Reply
    1. LawnDart

      I’d hope that most reach “acceptance” by the time they get to adulthood– it really takes a load off. To me, the “five-stages” sounds like immature, teenage-angst crap, but what do I know other than that BS sold and someone got paid.

      Anyway, I think it’s a bonus if you can manage to keep your dignity intact as the inevitable draws ever closer, and to die knowing that you’ve done more with your time than simply wank, that you have given at least some of your time for and have worked for something bigger, greater, more important than yourself… …that I respect in people.

      Poetry is cool. I like Emily Dickinson’s work:

      I died for beauty, but was scarce
      Adjusted in the tomb,
      When one who died for truth was lain
      In an adjoining room.

      He questioned softly why I failed?
      “For beauty,” I replied.
      “And I for truth – the two are one;
      We brethren are,” he said.

      And so, as kinsmen met a-night,
      We talked between the rooms,
      Until the moss had reached our lips,
      And covered up our names.

      Charles Mackay was a stud, too:

      You have no enemies, you say?
      Alas, my friend, the boast is poor,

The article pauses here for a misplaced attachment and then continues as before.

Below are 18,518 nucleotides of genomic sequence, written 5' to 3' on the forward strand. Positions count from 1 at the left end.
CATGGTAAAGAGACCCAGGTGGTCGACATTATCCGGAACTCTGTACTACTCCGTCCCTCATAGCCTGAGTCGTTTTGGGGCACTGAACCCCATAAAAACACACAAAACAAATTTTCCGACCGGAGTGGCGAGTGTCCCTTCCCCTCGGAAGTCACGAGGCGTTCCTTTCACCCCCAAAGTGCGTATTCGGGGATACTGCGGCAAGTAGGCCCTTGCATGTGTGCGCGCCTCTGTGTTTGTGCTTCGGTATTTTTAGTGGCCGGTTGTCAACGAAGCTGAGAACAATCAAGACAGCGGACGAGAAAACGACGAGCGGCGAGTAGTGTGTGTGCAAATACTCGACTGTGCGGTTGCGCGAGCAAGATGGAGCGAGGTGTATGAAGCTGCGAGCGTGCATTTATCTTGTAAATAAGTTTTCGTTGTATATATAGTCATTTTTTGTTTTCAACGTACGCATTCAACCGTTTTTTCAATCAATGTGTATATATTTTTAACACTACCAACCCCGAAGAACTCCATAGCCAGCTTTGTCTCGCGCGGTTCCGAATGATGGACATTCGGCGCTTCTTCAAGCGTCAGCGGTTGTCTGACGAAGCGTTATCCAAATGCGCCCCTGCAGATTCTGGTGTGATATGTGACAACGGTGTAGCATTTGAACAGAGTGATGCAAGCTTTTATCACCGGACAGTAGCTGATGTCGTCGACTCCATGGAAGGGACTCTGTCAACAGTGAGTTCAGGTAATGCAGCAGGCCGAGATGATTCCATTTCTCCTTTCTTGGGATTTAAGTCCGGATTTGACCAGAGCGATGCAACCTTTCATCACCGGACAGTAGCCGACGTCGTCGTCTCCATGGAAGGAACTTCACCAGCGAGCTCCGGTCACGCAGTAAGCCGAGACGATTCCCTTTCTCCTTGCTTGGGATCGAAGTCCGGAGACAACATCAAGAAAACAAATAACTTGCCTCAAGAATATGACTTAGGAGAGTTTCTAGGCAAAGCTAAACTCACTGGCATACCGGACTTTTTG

He who has mingled in the fray
      Of duty, that the brave endure,
      Must have made foes.
      If you have none,
      Small is the work that you have done.
      You’ve hit no traitor on the hip,
      You’ve dashed no cup from perjured lip,
      You’ve never set the wrong to right.
      You’ve been a coward in the fight.

      Well, here’s to hoping we don’t end up alone, prone in a puddle of diarrhea with a plastic tube stuffed down our necks as we drown in our own bodily fluids– Happy 2022!!!

      Reply
  16. rowlf

    Tonight’s local “Evening At Khe Sanh” was well performed. Lots of fire missions with expensive launched fireworks in a one mile radius semi-rural area. Surprisingly little small arms fire.

    Reply
      1. rowlf

        About 45 minutes drive south from ATL airport. Hopefully the horses in the area weren’t spooked, but we’ve had two days of thunderstorms too.